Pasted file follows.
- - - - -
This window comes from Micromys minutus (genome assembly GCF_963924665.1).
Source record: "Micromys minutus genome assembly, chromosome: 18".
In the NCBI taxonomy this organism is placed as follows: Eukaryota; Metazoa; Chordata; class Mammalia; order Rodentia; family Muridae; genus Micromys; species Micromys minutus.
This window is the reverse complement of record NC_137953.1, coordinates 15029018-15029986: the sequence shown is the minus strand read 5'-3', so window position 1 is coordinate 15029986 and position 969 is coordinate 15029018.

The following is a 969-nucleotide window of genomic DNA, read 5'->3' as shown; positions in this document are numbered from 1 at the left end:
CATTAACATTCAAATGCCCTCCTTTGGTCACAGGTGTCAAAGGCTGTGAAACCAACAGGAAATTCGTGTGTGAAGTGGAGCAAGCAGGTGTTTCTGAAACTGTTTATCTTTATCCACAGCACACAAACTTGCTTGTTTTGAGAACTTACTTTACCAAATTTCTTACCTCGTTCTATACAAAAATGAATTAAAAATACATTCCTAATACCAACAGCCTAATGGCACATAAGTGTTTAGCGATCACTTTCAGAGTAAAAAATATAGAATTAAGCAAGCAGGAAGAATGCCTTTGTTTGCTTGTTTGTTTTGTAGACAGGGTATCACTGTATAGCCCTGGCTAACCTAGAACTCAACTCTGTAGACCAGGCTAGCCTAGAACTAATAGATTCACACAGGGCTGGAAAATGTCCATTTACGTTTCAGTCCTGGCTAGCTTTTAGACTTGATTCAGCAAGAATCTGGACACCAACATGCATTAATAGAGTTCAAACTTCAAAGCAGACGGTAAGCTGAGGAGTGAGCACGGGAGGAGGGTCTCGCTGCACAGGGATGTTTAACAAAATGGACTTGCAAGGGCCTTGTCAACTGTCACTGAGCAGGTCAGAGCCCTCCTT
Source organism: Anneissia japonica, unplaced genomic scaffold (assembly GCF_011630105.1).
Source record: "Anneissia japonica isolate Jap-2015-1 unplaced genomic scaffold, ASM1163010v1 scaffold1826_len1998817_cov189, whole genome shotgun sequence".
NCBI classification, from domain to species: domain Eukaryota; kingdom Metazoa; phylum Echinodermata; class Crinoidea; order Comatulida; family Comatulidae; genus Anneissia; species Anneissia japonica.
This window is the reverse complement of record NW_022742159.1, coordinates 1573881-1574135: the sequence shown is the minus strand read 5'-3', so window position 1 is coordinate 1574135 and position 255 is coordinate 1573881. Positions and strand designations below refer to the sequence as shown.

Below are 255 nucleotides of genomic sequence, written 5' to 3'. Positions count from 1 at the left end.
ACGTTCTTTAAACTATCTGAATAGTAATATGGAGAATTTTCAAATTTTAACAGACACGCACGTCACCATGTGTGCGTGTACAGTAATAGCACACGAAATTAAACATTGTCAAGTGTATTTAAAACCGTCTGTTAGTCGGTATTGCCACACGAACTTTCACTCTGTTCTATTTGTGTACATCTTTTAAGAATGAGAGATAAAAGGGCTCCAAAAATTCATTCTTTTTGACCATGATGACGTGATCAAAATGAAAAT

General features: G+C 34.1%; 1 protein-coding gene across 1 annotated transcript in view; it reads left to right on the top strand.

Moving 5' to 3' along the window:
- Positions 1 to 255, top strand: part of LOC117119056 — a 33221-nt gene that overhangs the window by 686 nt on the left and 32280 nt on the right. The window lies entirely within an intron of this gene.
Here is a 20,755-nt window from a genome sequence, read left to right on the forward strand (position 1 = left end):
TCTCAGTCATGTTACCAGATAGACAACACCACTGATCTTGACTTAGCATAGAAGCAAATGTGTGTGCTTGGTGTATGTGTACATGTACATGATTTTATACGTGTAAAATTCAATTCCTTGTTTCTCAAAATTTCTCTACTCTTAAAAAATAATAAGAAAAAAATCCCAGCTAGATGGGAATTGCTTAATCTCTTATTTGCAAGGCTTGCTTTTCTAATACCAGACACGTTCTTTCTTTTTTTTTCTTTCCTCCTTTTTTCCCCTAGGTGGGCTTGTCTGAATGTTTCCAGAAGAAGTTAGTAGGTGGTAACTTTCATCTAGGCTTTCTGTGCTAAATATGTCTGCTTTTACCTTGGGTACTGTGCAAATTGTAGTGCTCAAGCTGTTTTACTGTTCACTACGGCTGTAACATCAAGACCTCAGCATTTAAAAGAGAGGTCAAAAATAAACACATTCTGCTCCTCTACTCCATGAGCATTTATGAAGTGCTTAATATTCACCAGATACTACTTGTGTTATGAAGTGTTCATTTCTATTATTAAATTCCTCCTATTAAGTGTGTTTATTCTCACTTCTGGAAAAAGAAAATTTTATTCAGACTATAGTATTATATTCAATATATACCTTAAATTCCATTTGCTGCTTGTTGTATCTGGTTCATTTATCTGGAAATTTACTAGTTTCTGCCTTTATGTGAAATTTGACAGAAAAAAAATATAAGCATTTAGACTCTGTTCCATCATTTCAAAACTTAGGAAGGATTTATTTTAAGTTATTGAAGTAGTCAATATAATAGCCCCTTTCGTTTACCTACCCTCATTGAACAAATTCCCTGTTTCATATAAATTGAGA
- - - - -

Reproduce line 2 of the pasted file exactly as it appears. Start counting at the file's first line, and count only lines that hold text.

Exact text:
Source record: "Micromys minutus genome assembly, chromosome: 18".